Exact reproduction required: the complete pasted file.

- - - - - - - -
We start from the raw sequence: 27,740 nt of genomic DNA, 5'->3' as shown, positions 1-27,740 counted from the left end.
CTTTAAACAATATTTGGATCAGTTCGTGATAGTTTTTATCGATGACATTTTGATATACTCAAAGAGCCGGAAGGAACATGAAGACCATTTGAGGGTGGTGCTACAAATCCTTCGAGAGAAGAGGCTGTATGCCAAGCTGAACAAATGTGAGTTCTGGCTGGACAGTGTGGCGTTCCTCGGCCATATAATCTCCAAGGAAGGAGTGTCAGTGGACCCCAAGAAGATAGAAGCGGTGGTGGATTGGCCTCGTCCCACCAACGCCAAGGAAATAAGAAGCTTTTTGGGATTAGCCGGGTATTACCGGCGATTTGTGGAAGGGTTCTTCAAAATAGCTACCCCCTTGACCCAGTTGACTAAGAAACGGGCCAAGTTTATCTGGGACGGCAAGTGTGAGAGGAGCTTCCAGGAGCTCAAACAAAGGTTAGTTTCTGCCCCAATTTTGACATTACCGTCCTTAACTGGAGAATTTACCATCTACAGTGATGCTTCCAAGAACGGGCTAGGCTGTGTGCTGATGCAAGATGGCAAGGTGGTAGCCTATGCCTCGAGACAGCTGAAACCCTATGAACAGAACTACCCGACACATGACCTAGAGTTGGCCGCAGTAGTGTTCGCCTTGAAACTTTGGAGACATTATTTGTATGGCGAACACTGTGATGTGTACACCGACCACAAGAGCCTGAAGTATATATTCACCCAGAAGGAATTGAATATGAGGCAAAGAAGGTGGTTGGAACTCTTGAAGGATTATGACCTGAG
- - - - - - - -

We start from the raw sequence: 27,740 nt of genomic DNA, 5'->3' as shown, positions 1-27,740 counted from the left end.
CTTTAAACAATATTTGGATCAGTTCGTGATAGTTTTTATCGATGACATTTTGATATACTCAAAGAGCCGGAAGGAACATGAAGACCATTTGAGGGTGGTGCTACAAATCCTTCGAGAGAAGAGGCTGTATGCCAAGCTGAACAAATGTGAGTTCTGGCTGGACAGTGTGGCGTTCCTCGGCCATATAATCTCCAAGGAAGGAGTGTCAGTGGACCCCAAGAAGATAGAAGCGGTGGTGGATTGGCCTCGTCCCACCAACGCCAAGGAAATAAGAAGCTTTTTGGGATTAGCCGGGTATTACCGGCGATTTGTGGAAGGGTTCTTCAAAATAGCTACCCCCTTGACCCAGTTGACTAAGAAACGGGCCAAGTTTATCTGGGACGGCAAGTGTGAGAGGAGCTTCCAGGAGCTCAAACAAAGGTTAGTTTCTGCCCCAATTTTGACATTACCGTCCTTAACTGGAGAATTTACCATCTACAGTGATGCTTCCAAGAACGGGCTAGGCTGTGTGCTGATGCAAGATGGCAAGGTGGTAGCCTATGCCTCGAGACAGCTGAAACCCTATGAACAGAACTACCCGACACATGACCTAGAGTTGGCCGCAGTAGTGTTCGCCTTGAAACTTTGGAGACATTATTTGTATGGCGAACACTGTGATGTGTACACCGACCACAAGAGCCTGAAGTATATATTCACCCAGAAGGAATTGAATATGAGGCAAAGAAGGTGGTTGGAACTCTTGAAGGATTATGACCTGAG